SCOTT SIMON, HOST:
This is WEEKEND EDITION from NPR News. I'm Scott Simon. And last night, the House of Representatives prevented a government shutdown with a stop-gap just hours before the last stop-gap funding bill would have expired. The House passed a trillion dollar spending package along with a short-term measure to keep government agencies open and allow a the Senate vote today on the overall spending bill. And there's also been a deal to keep a payroll tax cut and unemployment insurance from expiring a couple of weeks from now. NPR congressional correspondent David Welna at the Capitol. Thanks for being with us.
DAVID WELNA, BYLINE: Sure, Scott. Good morning.
SIMON: So, are we past the threat of the government shutting down?
WELNA: We are indeed, Scott. The Senate this morning voted to pass the trillion dollar omnibus spending bill that the House passed yesterday. And that should keep the federal government in business through September. This huge spending bill was quite unusual, in that it's a product of bipartisan collaboration, wrapping up what's been a pretty tumultuous year of divided government and brinksmanship. Democrats managed to strip out of the bill a lot of GOP policy riders from the bill, among them restrictions on travel to Cuba and indirect funding for NPR. And Republicans got a budget that's slightly smaller than last year's. Only the Department of Defense gets more money, though about twenty-one billion dollars less than what President Obama had originally asked for.
SIMON: Why do these things seemed to be always resolved at the very last minute?
WELNA: Well, you know, as a rule, Congress usually doesn't get big things done until it absolutely has to them. And that's been especially true this year. But there is another reason this went right up to the brink, and that is that the White House had urged Democrats to hold up the omnibus spending bill to add pressure to first reach a deal to extend expiring payroll tax cuts and unemployment insurance. The last thing President Obama wanted was for House Republican leaders to approve of the big spending bill and then simply leave town for the holidays.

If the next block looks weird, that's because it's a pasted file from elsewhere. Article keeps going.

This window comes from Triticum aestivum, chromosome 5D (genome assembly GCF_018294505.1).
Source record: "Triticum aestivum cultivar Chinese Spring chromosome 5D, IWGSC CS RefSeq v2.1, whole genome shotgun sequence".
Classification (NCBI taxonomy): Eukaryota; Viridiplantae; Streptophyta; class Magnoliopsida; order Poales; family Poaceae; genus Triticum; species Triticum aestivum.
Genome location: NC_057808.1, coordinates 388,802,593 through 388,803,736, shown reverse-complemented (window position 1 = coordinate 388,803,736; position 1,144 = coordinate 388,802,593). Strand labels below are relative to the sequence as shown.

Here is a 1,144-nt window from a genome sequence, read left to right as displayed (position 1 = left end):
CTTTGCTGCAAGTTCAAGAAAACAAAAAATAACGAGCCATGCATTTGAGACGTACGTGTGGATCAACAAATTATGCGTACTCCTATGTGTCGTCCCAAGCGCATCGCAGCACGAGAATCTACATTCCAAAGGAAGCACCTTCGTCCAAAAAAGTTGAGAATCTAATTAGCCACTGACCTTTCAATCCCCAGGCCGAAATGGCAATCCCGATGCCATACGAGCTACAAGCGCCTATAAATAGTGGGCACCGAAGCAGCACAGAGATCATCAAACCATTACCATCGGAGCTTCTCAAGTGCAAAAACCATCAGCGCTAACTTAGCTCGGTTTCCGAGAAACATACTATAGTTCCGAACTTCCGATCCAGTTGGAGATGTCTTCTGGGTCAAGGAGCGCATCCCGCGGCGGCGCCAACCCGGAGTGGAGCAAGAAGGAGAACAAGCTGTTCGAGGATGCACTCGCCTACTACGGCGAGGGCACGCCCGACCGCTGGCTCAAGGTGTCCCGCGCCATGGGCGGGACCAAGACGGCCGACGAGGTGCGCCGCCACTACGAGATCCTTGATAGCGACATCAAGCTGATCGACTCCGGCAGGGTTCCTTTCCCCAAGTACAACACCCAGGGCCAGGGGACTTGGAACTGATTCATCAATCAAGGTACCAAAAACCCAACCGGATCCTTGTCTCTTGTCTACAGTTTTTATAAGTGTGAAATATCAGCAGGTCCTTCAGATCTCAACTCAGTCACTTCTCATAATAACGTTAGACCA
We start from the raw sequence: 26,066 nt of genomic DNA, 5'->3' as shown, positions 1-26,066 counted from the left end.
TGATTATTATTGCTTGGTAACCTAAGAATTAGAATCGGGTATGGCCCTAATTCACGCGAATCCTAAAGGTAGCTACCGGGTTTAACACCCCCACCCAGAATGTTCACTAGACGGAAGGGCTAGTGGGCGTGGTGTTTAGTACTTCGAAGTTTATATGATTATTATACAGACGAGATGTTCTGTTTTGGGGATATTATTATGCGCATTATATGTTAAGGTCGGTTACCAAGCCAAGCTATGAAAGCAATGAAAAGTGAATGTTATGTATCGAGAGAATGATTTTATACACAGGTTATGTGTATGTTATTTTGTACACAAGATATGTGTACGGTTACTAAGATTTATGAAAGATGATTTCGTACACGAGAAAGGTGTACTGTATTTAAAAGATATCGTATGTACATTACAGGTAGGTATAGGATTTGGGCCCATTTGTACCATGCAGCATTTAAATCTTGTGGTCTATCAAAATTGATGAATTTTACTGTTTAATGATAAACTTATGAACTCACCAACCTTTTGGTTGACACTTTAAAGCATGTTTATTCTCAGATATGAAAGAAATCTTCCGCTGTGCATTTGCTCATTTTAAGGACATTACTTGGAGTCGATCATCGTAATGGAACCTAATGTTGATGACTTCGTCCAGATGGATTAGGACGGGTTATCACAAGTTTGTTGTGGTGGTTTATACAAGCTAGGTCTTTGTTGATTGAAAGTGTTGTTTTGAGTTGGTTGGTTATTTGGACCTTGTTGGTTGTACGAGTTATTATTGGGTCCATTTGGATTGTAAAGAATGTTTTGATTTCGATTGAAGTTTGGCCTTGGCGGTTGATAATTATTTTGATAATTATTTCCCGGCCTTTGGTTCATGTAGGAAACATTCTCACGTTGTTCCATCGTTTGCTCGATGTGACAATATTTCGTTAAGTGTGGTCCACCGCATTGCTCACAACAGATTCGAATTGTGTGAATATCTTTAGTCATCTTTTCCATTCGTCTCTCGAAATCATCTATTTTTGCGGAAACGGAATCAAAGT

SIMON: And there appears there has been a Senate deal struck to keep people's payroll taxes from going up on January 1st.
WELNA: There has indeed, and it was approved by the Senate this morning. But it's only for the next two months, rather than the full year that President Obama wanted. It also extends unemployment benefits another two months and prevents a big cut in the fees that doctors get paid for Medicare patients. And it's all paid for but not with the surtax on millionaires that Democrats had insisted on. They dropped that demand after Republicans refused to go along with it. But Republicans would not give up their main condition for extending these provisions, namely an acceleration of the permitting process for the proposed Keystone XL oil pipeline from Canada to the Gulf of Mexico.
SIMON: But didn't President Obama once say that he'd reject any measure to extend the tax cut by including the Keystone pipeline?
WELNA: He did. The president had earlier declared a decision on this controversial pipeline would not be made until after next year's election. And when Republicans started talking about attaching the Keystone pipeline issue to the payroll tax cut extension, he warned he'd reject such deal. But this Senate deal does include such a requirement, and that the decision be made within 60 days. And White House officials are now saying they won't make good on their veto threat because the president can still say no to the pipeline. That might help placate environmentalists who oppose this massive project. But if the president does stop it from moving forward, he would likely anger another important constituency for Democrats, the labor unions, that want to see this project move forward because they and Republicans say it creates jobs. Now, there's a wild card here, Scott, and it's the GOP-led House. We don't know how much support there will be among Republicans for this deal there.
SIMON: NPR's David Welna. Thanks so much.
WELNA: You're welcome. Transcript provided by NPR, Copyright National Public Radio.